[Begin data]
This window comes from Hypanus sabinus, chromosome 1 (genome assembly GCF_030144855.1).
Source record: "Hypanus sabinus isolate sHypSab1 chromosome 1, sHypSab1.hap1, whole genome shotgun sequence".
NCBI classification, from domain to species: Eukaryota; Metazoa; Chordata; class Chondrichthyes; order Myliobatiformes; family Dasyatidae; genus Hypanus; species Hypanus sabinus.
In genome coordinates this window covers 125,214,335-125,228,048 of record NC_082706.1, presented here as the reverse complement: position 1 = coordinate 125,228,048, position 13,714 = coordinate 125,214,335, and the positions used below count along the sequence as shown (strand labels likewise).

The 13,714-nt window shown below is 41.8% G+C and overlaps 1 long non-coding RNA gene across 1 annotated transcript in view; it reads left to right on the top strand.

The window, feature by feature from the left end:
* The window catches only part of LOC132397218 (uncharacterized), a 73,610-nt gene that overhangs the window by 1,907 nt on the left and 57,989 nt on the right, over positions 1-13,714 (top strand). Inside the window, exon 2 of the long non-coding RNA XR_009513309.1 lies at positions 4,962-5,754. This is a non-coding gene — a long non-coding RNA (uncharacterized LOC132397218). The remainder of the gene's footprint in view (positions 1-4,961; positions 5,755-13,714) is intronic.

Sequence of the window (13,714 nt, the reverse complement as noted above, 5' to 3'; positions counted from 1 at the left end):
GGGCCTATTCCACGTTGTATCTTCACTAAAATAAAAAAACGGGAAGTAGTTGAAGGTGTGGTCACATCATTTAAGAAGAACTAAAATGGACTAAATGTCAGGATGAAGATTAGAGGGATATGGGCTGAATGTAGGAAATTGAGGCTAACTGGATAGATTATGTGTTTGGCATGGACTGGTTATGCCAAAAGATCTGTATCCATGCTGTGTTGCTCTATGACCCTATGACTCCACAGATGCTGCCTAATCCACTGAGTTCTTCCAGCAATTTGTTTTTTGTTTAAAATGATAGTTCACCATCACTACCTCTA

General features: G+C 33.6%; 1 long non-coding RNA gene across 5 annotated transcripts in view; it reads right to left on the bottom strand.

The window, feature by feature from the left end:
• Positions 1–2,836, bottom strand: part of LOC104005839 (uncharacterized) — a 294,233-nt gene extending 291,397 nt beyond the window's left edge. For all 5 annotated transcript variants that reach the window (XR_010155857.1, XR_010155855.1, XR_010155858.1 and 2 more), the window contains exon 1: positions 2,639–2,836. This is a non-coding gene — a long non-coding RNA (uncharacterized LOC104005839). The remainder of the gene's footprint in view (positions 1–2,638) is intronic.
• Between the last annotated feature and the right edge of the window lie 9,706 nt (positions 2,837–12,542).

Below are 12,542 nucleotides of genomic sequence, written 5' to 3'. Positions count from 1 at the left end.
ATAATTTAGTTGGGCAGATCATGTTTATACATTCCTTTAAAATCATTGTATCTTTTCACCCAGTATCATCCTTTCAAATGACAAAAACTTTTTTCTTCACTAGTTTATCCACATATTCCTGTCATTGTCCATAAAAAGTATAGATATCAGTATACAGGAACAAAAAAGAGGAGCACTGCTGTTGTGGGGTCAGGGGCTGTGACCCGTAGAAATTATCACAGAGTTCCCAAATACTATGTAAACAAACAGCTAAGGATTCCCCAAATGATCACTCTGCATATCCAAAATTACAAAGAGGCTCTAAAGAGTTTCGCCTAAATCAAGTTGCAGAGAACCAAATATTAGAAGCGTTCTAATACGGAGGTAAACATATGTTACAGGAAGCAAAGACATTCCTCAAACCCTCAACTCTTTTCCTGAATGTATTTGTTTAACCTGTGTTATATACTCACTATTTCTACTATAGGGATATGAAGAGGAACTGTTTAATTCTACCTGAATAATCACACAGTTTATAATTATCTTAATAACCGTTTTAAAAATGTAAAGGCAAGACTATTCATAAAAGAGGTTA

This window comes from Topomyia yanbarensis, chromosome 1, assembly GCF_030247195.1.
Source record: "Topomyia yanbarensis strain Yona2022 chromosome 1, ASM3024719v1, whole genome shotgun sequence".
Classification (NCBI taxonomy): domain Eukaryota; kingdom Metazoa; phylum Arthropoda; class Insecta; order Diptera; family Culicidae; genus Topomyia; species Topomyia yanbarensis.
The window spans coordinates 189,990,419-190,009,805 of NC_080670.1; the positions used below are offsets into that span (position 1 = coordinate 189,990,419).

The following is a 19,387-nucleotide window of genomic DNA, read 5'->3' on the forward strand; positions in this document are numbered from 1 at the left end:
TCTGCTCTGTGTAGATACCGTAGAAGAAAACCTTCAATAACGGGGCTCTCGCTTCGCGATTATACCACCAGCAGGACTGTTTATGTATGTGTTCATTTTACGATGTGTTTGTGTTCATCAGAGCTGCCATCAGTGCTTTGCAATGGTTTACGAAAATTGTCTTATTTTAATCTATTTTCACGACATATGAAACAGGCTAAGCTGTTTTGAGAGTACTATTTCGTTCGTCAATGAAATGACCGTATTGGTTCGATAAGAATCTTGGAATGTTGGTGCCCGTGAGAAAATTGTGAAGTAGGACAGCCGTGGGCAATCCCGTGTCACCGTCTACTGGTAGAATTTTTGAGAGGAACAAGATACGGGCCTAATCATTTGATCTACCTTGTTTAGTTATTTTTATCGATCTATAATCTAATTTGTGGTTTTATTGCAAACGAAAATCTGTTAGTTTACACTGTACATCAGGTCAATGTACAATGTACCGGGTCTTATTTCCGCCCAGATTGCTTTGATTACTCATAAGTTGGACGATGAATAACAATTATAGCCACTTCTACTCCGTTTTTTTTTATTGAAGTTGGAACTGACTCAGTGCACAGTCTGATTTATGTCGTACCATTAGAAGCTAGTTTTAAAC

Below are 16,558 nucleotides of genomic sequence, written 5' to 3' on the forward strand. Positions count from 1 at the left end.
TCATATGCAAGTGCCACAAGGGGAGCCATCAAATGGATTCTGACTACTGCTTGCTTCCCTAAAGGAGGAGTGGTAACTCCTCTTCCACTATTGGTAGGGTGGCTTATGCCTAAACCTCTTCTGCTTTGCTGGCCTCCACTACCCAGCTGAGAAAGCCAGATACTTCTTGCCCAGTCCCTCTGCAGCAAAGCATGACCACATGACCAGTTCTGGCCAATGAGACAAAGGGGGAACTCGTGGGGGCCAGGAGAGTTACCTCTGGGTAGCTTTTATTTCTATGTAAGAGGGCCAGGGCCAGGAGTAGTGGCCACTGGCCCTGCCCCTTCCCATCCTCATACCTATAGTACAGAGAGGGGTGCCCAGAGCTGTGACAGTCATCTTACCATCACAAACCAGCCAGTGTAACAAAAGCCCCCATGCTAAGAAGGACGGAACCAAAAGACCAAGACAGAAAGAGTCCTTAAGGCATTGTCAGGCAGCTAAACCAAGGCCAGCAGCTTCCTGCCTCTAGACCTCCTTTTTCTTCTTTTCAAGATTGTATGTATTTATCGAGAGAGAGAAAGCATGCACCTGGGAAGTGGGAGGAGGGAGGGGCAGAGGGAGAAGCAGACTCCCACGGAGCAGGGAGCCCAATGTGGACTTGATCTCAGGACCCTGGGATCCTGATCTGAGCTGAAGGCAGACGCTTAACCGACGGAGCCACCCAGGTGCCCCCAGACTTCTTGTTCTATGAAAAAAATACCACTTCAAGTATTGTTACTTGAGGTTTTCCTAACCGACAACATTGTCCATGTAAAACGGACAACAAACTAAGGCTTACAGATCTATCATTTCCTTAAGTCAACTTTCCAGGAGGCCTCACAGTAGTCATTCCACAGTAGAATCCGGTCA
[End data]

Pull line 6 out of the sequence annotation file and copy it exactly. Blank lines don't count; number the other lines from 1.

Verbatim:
The window, feature by feature from the left end: